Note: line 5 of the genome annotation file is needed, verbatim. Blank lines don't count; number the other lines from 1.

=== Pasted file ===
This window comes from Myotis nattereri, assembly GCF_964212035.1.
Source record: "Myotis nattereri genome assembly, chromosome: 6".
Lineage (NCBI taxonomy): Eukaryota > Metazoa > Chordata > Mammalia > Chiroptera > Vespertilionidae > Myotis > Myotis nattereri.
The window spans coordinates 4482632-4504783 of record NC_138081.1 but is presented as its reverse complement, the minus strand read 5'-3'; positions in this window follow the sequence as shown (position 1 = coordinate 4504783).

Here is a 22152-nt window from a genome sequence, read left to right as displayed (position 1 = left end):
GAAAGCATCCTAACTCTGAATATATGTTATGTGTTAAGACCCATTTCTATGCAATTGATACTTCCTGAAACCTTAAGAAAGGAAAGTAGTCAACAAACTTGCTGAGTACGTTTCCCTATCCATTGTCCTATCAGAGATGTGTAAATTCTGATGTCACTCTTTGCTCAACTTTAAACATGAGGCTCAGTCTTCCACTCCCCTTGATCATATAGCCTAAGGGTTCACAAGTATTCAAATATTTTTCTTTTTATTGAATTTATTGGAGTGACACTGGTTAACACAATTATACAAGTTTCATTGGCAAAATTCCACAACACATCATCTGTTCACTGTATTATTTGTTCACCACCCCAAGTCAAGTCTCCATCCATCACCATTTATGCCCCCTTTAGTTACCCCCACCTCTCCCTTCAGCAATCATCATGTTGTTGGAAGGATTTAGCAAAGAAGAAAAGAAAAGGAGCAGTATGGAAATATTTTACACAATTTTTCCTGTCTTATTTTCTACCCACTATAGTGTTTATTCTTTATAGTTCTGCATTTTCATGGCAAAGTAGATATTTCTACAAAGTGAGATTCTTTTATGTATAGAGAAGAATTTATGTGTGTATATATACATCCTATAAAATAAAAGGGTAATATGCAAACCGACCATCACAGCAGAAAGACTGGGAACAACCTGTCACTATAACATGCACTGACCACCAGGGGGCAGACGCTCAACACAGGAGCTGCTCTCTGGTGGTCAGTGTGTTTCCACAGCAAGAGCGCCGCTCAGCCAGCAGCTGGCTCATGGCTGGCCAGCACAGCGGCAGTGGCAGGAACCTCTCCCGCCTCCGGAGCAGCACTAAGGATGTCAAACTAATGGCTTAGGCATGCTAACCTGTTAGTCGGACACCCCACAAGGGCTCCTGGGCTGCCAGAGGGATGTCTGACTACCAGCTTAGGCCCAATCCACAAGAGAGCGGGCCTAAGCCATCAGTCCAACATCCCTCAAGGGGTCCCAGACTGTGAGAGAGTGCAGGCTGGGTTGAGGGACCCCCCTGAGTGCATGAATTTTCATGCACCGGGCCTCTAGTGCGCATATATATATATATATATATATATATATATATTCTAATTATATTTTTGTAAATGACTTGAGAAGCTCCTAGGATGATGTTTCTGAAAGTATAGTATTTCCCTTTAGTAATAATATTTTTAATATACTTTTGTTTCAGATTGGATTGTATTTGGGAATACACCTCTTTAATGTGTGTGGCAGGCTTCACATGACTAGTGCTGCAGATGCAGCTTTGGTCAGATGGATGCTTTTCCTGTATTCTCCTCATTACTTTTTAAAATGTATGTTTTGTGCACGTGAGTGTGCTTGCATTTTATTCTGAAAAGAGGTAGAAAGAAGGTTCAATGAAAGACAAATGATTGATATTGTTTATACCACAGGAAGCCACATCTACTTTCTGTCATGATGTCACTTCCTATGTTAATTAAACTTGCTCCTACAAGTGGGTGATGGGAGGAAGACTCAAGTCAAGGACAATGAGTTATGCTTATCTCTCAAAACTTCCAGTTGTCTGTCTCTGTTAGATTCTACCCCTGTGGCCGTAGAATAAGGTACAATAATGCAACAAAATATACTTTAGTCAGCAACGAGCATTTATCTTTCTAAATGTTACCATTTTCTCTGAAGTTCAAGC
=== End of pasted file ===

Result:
Here is a 22152-nt window from a genome sequence, read left to right as displayed (position 1 = left end):